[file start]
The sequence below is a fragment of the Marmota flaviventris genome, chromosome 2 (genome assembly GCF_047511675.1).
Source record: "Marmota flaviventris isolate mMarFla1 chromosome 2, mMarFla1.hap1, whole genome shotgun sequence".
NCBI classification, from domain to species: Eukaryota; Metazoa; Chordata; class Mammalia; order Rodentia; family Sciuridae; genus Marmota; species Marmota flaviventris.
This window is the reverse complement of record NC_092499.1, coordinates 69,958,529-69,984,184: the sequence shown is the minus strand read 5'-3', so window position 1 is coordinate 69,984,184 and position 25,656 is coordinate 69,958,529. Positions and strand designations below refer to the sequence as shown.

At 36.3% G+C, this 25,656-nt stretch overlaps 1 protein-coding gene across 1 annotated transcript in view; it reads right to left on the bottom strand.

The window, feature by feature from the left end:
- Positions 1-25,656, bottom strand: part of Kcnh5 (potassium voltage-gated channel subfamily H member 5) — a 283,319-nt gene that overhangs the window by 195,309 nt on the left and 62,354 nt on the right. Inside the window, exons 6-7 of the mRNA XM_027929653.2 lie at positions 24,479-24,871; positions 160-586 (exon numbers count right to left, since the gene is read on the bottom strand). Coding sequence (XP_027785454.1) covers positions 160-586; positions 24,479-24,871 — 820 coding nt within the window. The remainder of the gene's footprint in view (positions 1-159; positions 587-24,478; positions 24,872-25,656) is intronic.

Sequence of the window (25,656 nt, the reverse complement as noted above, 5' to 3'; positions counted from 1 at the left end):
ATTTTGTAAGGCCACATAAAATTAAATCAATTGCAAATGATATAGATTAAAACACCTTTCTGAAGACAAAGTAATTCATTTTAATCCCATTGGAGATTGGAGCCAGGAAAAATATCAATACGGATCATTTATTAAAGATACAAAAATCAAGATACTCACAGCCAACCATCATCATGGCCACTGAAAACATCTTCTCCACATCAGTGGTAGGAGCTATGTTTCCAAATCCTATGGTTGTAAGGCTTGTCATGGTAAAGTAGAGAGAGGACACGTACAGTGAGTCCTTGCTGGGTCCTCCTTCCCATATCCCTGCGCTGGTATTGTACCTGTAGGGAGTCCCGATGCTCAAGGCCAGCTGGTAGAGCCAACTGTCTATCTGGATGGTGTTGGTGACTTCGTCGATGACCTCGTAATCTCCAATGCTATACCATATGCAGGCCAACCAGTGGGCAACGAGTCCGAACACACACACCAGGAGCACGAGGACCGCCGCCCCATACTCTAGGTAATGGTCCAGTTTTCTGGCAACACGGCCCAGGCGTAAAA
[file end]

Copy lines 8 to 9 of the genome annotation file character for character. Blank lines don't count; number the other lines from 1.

Sequence of the window (25,656 nt, the reverse complement as noted above, 5' to 3'; positions counted from 1 at the left end):
ATTTTGTAAGGCCACATAAAATTAAATCAATTGCAAATGATATAGATTAAAACACCTTTCTGAAGACAAAGTAATTCATTTTAATCCCATTGGAGATTGGAGCCAGGAAAAATATCAATACGGATCATTTATTAAAGATACAAAAATCAAGATACTCACAGCCAACCATCATCATGGCCACTGAAAACATCTTCTCCACATCAGTGGTAGGAGCTATGTTTCCAAATCCTATGGTTGTAAGGCTTGTCATGGTAAAGTAGAGAGAGGACACGTACAGTGAGTCCTTGCTGGGTCCTCCTTCCCATATCCCTGCGCTGGTATTGTACCTGTAGGGAGTCCCGATGCTCAAGGCCAGCTGGTAGAGCCAACTGTCTATCTGGATGGTGTTGGTGACTTCGTCGATGACCTCGTAATCTCCAATGCTATACCATATGCAGGCCAACCAGTGGGCAACGAGTCCGAACACACACACCAGGAGCACGAGGACCGCCGCCCCATACTCTAGGTAATGGTCCAGTTTTCTGGCAACACGGCCCAGGCGTAAAA